The decades-long trend in grantee feedback should compel foundations to delve deeply into their fundamental interactions and the related guiding principles that shape them. To some, fundamentals seem obvious or mundane, but for exceptional practitioners and organizations in any field, day-to-day fundamentals and their guiding principles comprise the engine that drives excellence. They understand and then do the “simple” things exceptionally well. While generally humble, the strongest know they are good at what they do and can articulate precisely how and why they are exceptional.
Over the last 15 years or so, philanthropy has progressed considerably. Strains of the “hail fellow, well met” form of grantmaking will always exist, but this relic has been drummed out of most professionally staffed foundations. Simplistic hands-off, collect, select, and write-a-check approaches remain, but these, too, have been marginalized. Although naïve or arrogant agendas will never be eliminated, the more extreme cases also appear to be dwindling.
Instead, foundations are tackling increasingly complex challenges with sophisticated models for both grant giving and evaluation. Enhanced strategies for meaningful collaboration and impact have evolved as well. Many foundations make good faith efforts to resolve grant-related difficulties. Obstacles and issues that inhibit best philanthropic practice are now identified regularly with potential solutions explored and implemented.
Yet, there remains the simultaneous accumulation of less flattering grantee perceptions. A recent example is CEP’s 2014 report, Hearing From Those We Seek To Help, which indicates only 38% of nonprofit leaders believe funders have “a deep understanding” of their intended beneficiaries’ needs.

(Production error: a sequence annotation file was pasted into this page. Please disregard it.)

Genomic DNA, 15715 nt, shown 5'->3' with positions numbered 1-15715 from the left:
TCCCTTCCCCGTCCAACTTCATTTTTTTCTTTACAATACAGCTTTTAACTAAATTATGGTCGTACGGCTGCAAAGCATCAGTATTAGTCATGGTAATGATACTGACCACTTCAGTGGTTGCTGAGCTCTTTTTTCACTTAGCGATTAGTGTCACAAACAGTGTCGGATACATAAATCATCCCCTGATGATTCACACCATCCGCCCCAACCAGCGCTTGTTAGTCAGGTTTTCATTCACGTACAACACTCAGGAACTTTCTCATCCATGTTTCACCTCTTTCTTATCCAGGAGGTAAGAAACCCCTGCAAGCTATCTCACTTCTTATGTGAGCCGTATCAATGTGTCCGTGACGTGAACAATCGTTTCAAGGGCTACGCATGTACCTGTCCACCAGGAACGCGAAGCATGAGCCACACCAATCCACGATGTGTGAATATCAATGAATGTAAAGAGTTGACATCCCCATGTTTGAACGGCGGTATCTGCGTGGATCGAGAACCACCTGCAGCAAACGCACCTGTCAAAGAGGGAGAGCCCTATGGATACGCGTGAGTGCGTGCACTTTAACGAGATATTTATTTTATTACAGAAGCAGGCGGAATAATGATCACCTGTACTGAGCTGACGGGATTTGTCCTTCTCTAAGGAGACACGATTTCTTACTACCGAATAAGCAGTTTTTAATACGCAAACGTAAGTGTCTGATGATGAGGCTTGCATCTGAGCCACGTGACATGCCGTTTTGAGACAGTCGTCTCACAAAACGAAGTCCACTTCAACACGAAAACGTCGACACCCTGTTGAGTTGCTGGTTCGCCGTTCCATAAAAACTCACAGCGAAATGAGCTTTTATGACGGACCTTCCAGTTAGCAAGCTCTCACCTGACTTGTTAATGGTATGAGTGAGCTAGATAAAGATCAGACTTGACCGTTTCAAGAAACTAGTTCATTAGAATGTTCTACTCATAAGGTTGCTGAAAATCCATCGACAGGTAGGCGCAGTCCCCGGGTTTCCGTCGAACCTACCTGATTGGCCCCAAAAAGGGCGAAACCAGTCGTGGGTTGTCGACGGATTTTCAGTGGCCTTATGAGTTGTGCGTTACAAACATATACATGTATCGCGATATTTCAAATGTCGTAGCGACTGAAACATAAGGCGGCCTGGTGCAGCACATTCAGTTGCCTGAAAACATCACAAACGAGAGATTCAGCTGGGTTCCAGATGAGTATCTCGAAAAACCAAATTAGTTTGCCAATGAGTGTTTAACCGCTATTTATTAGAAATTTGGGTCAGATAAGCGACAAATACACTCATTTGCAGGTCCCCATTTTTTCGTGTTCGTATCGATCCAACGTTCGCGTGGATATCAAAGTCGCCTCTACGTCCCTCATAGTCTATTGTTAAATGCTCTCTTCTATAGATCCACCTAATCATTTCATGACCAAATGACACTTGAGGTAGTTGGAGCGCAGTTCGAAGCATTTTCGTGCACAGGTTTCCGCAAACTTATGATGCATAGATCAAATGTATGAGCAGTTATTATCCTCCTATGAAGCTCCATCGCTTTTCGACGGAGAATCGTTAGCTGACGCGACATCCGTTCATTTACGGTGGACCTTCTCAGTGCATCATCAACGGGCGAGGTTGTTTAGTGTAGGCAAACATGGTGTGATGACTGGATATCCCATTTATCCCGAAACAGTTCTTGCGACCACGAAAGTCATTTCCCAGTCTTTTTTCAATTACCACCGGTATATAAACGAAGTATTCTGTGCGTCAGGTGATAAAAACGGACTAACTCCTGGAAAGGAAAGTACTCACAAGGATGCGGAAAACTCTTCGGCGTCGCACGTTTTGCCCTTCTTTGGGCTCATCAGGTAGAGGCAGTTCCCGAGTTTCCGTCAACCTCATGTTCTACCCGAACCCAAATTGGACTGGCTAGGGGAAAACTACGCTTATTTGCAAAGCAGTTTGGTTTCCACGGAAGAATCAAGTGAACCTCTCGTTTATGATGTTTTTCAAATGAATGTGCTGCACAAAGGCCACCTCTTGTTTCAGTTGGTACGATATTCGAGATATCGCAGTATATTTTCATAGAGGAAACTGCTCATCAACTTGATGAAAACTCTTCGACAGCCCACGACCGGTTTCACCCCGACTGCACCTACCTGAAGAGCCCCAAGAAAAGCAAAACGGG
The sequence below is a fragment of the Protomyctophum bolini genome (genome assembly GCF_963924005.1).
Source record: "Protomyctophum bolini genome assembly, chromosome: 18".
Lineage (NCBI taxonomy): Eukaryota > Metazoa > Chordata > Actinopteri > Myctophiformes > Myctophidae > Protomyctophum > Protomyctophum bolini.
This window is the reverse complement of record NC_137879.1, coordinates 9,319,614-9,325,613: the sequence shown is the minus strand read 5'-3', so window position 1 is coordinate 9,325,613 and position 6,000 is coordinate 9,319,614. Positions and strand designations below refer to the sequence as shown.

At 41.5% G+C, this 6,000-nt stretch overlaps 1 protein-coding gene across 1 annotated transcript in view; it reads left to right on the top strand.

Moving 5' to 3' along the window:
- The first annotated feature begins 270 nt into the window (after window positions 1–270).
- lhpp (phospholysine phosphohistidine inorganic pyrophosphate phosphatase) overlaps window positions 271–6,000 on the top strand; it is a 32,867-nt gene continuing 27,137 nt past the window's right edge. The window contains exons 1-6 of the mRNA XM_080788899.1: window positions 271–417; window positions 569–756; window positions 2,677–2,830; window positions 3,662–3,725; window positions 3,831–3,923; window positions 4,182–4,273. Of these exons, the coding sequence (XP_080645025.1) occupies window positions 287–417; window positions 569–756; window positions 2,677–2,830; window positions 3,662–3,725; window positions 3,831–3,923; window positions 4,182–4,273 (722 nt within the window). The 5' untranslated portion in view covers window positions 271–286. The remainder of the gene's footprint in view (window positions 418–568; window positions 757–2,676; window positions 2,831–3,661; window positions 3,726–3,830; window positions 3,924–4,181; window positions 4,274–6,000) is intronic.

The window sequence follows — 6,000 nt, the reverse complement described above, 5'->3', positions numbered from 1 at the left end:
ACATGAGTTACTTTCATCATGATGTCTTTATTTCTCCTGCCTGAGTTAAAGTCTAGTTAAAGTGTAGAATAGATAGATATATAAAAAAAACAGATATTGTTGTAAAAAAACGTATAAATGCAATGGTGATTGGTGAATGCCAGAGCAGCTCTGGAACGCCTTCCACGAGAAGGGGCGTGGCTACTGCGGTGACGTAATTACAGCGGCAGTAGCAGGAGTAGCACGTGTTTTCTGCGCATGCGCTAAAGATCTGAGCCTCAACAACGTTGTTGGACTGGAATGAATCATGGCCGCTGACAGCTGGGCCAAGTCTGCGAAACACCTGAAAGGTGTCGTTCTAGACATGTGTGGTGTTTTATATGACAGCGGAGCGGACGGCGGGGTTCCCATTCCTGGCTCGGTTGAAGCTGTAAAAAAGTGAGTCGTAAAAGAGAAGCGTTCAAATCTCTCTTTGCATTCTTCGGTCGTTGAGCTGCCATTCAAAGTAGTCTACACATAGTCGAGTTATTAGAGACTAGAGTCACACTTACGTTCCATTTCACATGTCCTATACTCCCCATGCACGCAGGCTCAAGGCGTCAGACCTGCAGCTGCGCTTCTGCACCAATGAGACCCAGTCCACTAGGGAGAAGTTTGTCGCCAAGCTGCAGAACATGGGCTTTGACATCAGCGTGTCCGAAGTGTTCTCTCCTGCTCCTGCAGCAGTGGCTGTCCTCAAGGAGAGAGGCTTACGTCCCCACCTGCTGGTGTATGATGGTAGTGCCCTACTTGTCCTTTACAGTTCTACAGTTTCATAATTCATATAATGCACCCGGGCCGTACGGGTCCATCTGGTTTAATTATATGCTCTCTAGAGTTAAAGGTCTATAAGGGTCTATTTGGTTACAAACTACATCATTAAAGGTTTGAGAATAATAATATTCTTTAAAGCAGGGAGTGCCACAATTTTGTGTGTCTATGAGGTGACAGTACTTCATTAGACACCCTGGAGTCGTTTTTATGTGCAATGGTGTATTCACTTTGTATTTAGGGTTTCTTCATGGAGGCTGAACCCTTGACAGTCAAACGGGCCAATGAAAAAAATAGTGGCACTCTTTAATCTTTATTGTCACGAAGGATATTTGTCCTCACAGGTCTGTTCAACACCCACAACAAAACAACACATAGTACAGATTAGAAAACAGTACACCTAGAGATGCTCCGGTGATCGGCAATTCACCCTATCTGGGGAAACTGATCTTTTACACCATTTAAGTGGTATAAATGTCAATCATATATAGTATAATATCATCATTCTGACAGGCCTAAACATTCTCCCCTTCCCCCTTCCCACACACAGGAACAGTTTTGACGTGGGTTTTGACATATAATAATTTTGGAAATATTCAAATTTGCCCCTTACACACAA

How can the sector continue its progress while reversing the trends in grantee feedback? Perhaps, the growing complexity of foundations’ external endeavors overshadows or distracts from internal complexities, which, in turn, clouds interactions with grantees. Therefore, we may need a framework to examine philanthropic fundamentals.
A starting point could be to acknowledge fully the internal complexities of foundation work. Since foundations are unique and pursue a range of disparate interests, their approaches differ widely. Fortunately, there are core “common denominators” or “philanthropic DNA” which allow for a deep examination of how a foundation and/or the sector might frame conversations related to grantee interactions.
The day-to-day art of philanthropy requires balance. To some degree, all foundations must balance process, relationships, and expertise. Each forms a subculture. Standing alone, each is relatively easy to implement. Blending all three, however, is exponentially more difficult. Each has a cause and effect upon the other. How these cultures are balanced within a foundation, at both the staff and board levels, determines grants awarded and, ultimately, the degree of a foundation’s long-term impact. Each culture is nuanced and offers positives and negatives. Each provides checks and balances for the other two. Balanced properly, the blended cultures of process, relationship, and expertise provide internal discipline and creative tension to drive philanthropic excellence. If imbalanced, issues arise.